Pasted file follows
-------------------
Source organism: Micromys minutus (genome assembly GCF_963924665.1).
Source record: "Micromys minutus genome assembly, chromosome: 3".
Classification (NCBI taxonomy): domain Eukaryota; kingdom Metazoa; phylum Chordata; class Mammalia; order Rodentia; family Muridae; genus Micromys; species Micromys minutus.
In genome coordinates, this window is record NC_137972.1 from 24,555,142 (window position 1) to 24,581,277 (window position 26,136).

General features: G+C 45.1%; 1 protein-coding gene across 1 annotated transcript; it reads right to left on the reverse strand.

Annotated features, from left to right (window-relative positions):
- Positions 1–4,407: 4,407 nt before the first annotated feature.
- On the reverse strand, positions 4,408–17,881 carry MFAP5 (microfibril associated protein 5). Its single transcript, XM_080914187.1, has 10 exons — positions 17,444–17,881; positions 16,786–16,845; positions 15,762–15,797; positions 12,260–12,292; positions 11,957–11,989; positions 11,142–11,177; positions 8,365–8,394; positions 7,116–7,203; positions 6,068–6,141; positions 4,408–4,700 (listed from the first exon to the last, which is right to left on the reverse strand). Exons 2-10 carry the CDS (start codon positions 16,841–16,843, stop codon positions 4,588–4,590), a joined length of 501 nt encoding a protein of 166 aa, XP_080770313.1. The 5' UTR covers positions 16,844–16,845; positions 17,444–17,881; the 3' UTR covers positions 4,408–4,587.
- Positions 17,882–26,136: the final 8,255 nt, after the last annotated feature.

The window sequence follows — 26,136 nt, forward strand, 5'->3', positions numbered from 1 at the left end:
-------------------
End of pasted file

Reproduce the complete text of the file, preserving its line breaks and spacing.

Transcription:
Source organism: Micromys minutus (genome assembly GCF_963924665.1).
Source record: "Micromys minutus genome assembly, chromosome: 3".
Classification (NCBI taxonomy): domain Eukaryota; kingdom Metazoa; phylum Chordata; class Mammalia; order Rodentia; family Muridae; genus Micromys; species Micromys minutus.
In genome coordinates, this window is record NC_137972.1 from 24,555,142 (window position 1) to 24,581,277 (window position 26,136).

General features: G+C 45.1%; 1 protein-coding gene across 1 annotated transcript; it reads right to left on the reverse strand.

Annotated features, from left to right (window-relative positions):
- Positions 1–4,407: 4,407 nt before the first annotated feature.
- On the reverse strand, positions 4,408–17,881 carry MFAP5 (microfibril associated protein 5). Its single transcript, XM_080914187.1, has 10 exons — positions 17,444–17,881; positions 16,786–16,845; positions 15,762–15,797; positions 12,260–12,292; positions 11,957–11,989; positions 11,142–11,177; positions 8,365–8,394; positions 7,116–7,203; positions 6,068–6,141; positions 4,408–4,700 (listed from the first exon to the last, which is right to left on the reverse strand). Exons 2-10 carry the CDS (start codon positions 16,841–16,843, stop codon positions 4,588–4,590), a joined length of 501 nt encoding a protein of 166 aa, XP_080770313.1. The 5' UTR covers positions 16,844–16,845; positions 17,444–17,881; the 3' UTR covers positions 4,408–4,587.
- Positions 17,882–26,136: the final 8,255 nt, after the last annotated feature.

The window sequence follows — 26,136 nt, forward strand, 5'->3', positions numbered from 1 at the left end: